Child care is often seen as hard to come by in Juneau. Barb Davison recognized the need and decided to do her part to help.
After almost a year of preparation, Tiny Treasures Child Care is getting ready to open its doors at the former Salvation Army building at 538 W. Willoughby Ave.
“I’ve seen the need for more child care services in the downtown area,” Davison said. “I could have gone to the Valley but chose here because it seems like there’s more of a demand.”
The new child care place, which is due to open as a group home, is designed for children ages 6 weeks old to 12 years. Davison said there are currently 12 children signed up, the maximum capacity allowed by group home certification. She anticipates getting the final certification in time for the Monday opening. Child care certifications are overseen by the Department of Health and Social Services.
Group home certification also dictates that only five of those 12 children can be under 30 months old.
She is also working on the next step, which is seeking Child Development Associate (CDA) certification. CDA will allow more children to join if the facility goes from group home to a center. Centers set the number of allowed children from variables including space and staff. Davison plans on leasing the space upstairs if Tiny Treasures becomes a center.
In the meantime, Tiny Treasures will accommodate its kids in both playing and learning, as the staff will teach a reading program for infants and younger toddlers, plus help the older kids with their schoolwork.
“My goal is to get them ready for school and help teach them the proper way for manners,” Davison said.
She noted the staff consists of six paid employees, counting herself, and three volunteers. She said this size staff helps distinguish Tiny Treasures in providing one teacher for every one to two children.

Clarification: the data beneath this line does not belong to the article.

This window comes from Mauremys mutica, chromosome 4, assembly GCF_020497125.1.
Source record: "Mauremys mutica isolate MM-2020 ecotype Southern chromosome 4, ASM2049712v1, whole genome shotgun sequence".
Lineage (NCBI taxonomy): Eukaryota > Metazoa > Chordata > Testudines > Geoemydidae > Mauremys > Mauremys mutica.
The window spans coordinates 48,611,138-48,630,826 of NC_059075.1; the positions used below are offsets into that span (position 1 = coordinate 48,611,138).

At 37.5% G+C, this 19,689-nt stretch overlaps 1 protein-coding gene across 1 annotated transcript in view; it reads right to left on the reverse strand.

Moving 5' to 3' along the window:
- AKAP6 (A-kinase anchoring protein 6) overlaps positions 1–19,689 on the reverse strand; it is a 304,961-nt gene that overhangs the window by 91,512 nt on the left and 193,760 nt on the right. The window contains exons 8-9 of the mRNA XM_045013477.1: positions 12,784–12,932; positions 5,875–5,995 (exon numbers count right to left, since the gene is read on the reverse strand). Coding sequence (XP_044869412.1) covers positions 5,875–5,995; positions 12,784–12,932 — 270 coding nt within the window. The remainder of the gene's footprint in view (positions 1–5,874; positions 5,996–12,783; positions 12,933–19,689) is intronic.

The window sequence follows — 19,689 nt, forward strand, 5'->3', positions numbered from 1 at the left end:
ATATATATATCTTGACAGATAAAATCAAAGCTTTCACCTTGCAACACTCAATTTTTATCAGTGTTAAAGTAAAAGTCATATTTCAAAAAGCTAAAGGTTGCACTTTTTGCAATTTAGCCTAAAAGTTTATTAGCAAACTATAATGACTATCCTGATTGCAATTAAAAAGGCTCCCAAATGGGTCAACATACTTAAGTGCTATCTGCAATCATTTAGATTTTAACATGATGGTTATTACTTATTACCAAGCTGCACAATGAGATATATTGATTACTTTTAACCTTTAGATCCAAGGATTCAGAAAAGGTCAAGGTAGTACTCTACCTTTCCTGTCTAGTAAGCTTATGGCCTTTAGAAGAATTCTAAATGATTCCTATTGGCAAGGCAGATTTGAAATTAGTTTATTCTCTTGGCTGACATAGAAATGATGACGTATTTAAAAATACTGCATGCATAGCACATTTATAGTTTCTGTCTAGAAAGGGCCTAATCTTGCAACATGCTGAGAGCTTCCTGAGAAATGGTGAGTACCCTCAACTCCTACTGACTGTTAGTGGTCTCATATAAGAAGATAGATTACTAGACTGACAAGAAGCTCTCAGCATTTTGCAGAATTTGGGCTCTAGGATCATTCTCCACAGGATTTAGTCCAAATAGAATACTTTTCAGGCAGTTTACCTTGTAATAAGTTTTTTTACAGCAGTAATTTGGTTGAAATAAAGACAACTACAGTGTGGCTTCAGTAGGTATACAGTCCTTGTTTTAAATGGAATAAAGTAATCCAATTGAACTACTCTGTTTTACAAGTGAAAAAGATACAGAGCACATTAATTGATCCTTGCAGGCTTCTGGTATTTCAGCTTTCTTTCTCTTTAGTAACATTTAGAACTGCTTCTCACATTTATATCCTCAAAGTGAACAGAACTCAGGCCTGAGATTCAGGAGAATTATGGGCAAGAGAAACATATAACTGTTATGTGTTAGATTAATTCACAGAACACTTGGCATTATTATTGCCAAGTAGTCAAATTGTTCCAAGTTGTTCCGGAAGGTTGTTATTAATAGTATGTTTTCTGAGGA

“I always wanted to be something different from other facilities and this is one way I can do it.”
She added all staff members complete first aid and CPR training, as well as a background check and fingerprinting, before starting work. She added that she wants all staff members to get CDA credentials as well.
Upon opening, the kids will bring sack lunches while the facility offers healthy snacks. Davison said twice daily meals will start being offered in 30 days.
Besides play and learning things, Davison is proud to feature a special “Thank You Tree” as part of the facility. The wall-covering decoration names numerous people and companies that helped get Tiny Treasures up and running. Among these names are her husband Larry Davison and granddaughter Lily Davison. Other names include co-owners of the building, Bruce Abel and Peter Jurasz, as well as companies like Jack’s Plumbing and Juneau Electric.
“If it wasn’t for these people in general, I would not be here today,” she said.
Tiny Treasures will start its first day Monday with a special grand opening for the VIPs noted on the “Thank You Tree” from noon-4 p.m. April 30. There will be a public grand opening at that same time on May 7.
For more information on Tiny Treasures, call 523-9020.
Those in the Association for the Education of Young Children-Southeast Alaska applaud the effort, as they agree there are not enough child care services available in Juneau.
“The openings for children are almost at an all-time low in licensed child care, and we encourage anyone who might be interested in starting a child care program to give us a call. We’re here to help,” AEYC-SEA Executive Director Joy Lyon said.
“I think that probably the community at large is excited that a new facility is opening because the need is so great,” said Family Services Coordinator Nikki Morris.
In March, Juneau had eight centers, six group homes, 20 licensed homes and three approved homes, according to AEYC-SEA. These facilities had a combined capacity for 575 children with 20 total vacancies available that month. There were no vacancies in group homes or approved homes.
AEYC-SEA keeps databases of different child care programs and works with families to find programs that match their needs and can be reached at 789-1235.
• Contact reporter Jonathan Grass at 523-2276 or at firstname.lastname@example.org.